“This is addressing the current demands for fast communication and passenger information within the demanding rail infrastructure.”

Alongside the exhibit itself, Marjasin said experts from the company would be on hand to take visitors through the details of what the company has to offer.

“Not only will they have the chance to view our system in action but also to interact with people attending the show from Europe with intimate knowledge of these solutions,” he said.

“We are also offering our visitors a comprehensive USB catalogue with an updater function to always ensure the latest documentation available.”

HUBER+SUHNER will be found at Stand 118 at AusRAIL PLUS in Melbourne from November 24 to 26.


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4D Global. Photo: XPlore Technologies / Youtube

AusRAIL: 4D Global to show off cutting edge software

EXHIBITOR PROFILE: Mapping and imagery solutions provider 4D Global will look to impress at this year’s AusRAIL with a variety of new hardware, software and services on display at its stand.

Describing itself as an “end-to-end GPS based solutions and field mobility provider,” 4D Global aims to help companies who want to improve the maintenance and management of their assets, and the capabilities of their workforce out in the field.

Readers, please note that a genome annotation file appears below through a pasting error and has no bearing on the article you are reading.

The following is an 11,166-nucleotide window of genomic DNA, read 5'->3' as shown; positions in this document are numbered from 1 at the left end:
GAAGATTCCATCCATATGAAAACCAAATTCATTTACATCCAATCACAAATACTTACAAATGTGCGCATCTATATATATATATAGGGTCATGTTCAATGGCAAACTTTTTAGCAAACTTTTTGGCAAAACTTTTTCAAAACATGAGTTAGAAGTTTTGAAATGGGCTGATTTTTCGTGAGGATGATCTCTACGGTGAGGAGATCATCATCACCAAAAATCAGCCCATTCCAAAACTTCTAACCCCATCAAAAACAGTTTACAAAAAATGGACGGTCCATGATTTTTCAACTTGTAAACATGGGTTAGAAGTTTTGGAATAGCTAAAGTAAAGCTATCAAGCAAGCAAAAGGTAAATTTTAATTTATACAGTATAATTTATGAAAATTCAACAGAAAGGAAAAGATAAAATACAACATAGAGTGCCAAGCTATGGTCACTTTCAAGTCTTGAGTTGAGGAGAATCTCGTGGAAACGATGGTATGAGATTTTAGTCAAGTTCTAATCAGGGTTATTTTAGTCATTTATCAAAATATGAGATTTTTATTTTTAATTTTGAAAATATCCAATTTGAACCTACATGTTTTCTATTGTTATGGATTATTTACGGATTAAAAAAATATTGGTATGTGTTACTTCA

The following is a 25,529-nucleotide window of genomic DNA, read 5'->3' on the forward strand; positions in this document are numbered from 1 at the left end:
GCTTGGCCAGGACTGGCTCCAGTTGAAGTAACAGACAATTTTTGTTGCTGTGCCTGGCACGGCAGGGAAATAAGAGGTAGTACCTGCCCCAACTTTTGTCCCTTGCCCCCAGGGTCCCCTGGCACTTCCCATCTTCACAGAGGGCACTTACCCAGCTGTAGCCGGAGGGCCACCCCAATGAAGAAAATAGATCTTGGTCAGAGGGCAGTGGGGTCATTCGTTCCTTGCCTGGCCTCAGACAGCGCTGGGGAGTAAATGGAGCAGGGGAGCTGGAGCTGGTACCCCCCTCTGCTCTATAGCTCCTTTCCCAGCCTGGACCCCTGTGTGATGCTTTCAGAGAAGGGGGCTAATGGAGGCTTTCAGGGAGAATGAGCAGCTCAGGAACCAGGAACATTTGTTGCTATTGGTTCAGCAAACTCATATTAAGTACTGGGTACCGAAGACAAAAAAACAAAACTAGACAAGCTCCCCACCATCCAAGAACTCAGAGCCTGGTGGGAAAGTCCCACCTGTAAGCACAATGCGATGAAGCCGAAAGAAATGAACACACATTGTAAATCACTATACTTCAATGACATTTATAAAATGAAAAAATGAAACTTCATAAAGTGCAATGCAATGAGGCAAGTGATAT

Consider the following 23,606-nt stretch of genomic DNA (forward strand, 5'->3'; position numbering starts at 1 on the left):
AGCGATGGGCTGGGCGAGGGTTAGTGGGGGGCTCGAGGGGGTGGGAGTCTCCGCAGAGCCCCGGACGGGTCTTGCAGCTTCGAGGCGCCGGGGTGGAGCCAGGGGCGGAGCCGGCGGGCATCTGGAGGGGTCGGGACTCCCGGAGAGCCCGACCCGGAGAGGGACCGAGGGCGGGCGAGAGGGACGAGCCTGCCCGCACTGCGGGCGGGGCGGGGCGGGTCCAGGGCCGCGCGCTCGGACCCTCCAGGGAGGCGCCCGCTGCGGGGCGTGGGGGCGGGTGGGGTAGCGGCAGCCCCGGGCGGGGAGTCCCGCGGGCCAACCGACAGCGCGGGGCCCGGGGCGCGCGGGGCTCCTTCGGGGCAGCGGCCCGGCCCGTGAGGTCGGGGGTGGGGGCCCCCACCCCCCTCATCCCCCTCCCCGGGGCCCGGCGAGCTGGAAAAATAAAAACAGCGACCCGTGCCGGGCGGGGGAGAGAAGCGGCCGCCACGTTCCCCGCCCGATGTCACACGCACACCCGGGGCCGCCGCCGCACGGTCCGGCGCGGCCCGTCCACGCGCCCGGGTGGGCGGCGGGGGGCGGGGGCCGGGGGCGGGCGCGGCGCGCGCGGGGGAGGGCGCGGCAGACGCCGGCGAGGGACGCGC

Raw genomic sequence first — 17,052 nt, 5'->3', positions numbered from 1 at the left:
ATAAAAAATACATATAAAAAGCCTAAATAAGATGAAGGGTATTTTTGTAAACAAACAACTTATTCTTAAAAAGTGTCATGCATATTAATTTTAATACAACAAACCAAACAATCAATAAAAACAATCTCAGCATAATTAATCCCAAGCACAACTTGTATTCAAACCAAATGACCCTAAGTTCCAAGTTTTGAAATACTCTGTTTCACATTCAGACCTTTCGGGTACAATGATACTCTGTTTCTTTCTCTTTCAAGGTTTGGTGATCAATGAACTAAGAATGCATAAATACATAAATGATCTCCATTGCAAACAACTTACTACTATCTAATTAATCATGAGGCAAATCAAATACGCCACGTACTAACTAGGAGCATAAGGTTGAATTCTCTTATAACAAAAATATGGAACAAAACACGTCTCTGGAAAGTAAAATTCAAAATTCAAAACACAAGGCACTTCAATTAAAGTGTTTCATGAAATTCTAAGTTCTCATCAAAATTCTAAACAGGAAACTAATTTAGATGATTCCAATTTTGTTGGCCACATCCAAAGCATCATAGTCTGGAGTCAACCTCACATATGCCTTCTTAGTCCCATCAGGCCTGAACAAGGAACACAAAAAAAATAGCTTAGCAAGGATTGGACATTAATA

Business development manager Heath Trapani-Brown spoke with Rail Express ahead of AusRAIL PLUS 2015, which will be the company’s first AusRAIL exhibition, and is set to take place in Melbourne next week.

“Staff from all our partners will be available each day on our stand to demonstrate real life applications of the technologies we offer and how these relate to the rail industry,” Trapani-Brown said.

“On our exhibition stand you can fly through stunning 3D imagery of rail networks, discover how to mobilise asset, property or environmental maintenance, coordinate workforces to deliver smarter more productive and risk free services in the future, and explore rail asset management systems as used by London Underground and many world class, profitable owners and operators.”

Technologies to be featured on 4D Global’s stand:

Motion & Xplore Technologies Rugged Computing Devices: “Devices designed for the real world to enable and improve field mobility and reduce TCO for an organisation,” Trapani-Brown says.

Hexagon Geospatial: “With decades of experience in the geospatial industry, Hexagon’s dynamic geospatial portfolio gives confidence in and total control of entire workflows.”

AEROmetrex, who Trapani-Brown says provide full aerial mapping services and products by exploiting both existing and emerging air and ground imaging technologies.

And Navcom: “A subsidiary of John Deere who manufactures GPS receivers for Survey, RTK, Machine Control, GIS, Military, Offshore, Aerial, Transport and Agriculture Applications.”

4D Global will exhibit at AusRAIL PLUS stand 774.